In 1 John 1:6 we see a very similar truth. John writes says, If we say that we have fellowship with Him and yet walk in the darkness, we lie and do not practice the truth."

"Lie" and "practice" are in the present tense, so they should read "lying" and "practicing." In other words, John is saying, "You can’t say you know Christ and seek to go off in the darkness and hide your sin. You cannot do that and claim to be a believer." (1Jn 1:5-10 - Evidence of Christianity)

Related Resources:

Has been reserved (5083) (tereo used 4x in this epistle Click for all 4 uses) (Click study on tereo) means to keep in view, keep one's eye upon, to observe attentively. Laid up and kept is the idea. The verb signifies keeping as the result of guarding. In the present context tereo means to keep in store "the chilling horror associated with darkness" for these false teachers.

Tereo describes "the centurion, and those who were with him keeping guard (tereo) over Jesus" (Mt 27:54)

After the Philippian chief magistrates had Paul and Silas beaten with rods "and...inflicted many blows upon them, they threw them into prison, commanding the jailer to guard (tereo) them securely" (Ac 16:23).

Herod after putting James to death with the sword, seized Peter and he "was kept (tereo) in the prison, but prayer for him was being made fervently by the church to God." (Acts 12:5) Prisons are no match for prayers, however, as both friend and foe soon learned (read Acts 12).

The perfect tense conveys the thought that it “has been reserved at some time in the past with the present result that it is kept in store” and thus presents their doom as permanently, firmly fixed and indubitably certain. The wicked are reserved for hell and hell is in turn reserved for the wicked (cf 2 Peter 2:9-note).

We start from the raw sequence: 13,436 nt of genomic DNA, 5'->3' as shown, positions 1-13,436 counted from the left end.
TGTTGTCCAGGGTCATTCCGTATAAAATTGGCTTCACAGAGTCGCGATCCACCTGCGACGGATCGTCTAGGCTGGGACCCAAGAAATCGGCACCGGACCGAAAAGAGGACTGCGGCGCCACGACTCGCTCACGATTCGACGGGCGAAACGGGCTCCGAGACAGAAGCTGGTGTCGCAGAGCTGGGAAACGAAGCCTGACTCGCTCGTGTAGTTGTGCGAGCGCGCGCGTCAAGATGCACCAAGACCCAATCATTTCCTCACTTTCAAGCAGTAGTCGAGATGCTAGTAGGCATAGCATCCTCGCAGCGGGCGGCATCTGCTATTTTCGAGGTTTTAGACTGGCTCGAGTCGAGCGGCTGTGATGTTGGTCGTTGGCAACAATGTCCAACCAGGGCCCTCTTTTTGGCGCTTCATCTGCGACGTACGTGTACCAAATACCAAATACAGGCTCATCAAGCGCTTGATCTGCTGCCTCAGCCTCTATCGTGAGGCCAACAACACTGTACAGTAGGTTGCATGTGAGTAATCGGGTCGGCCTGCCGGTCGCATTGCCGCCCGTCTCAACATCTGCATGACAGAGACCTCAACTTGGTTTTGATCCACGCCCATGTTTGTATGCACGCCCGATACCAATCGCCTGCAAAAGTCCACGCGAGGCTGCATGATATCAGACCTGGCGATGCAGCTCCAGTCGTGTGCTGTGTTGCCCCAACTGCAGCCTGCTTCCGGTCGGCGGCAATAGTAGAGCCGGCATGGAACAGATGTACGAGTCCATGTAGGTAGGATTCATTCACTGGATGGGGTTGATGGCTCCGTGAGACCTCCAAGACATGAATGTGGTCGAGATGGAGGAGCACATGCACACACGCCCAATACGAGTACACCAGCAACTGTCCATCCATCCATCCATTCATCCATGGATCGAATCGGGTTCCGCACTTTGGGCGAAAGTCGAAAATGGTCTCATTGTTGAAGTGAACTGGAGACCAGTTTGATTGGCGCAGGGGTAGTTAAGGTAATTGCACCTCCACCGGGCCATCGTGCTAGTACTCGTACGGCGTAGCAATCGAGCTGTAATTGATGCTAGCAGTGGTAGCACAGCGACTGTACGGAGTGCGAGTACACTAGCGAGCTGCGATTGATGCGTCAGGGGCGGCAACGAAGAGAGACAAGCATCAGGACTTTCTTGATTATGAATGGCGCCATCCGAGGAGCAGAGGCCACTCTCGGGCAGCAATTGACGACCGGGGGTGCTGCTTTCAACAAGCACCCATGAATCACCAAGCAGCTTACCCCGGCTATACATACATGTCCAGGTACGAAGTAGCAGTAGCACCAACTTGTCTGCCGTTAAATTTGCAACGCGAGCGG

Pretending to be ministers of the gospel, these men have bad news not good news to offer. People go to them for bread and get a stone. The penalty for such deception is an eternity (see parallel verse Jude 1:13 which adds "forever") in the blackness of darkness . Their fate is in stark contrast to every believer's "inheritance which is imperishable and undefiled and will not fade away, reserved {tereo} in heaven," (1 Peter 1:4-note)

In his book Modern Heresies, John Krumm says, "a man has as his eternal destiny whatever he sets his heart on. If he sets his heart on himself, he can live for himself for all eternity. The doctrine of heaven and hell pays this ultimate tribute to man's freedom. God will respect human integrity throughout eternity and if man insists on rejecting God's offers of mercy and of love, then he must live outside their influence..."

John Piper sums up this verse with a call for discernment "O what a need there is in the church for discernment between waterless springs and springs of living water! The one bubbles up unto eternal life. The other sinks down into the gloom where there is weeping and gnashing of teeth. We must become a deeply discerning people."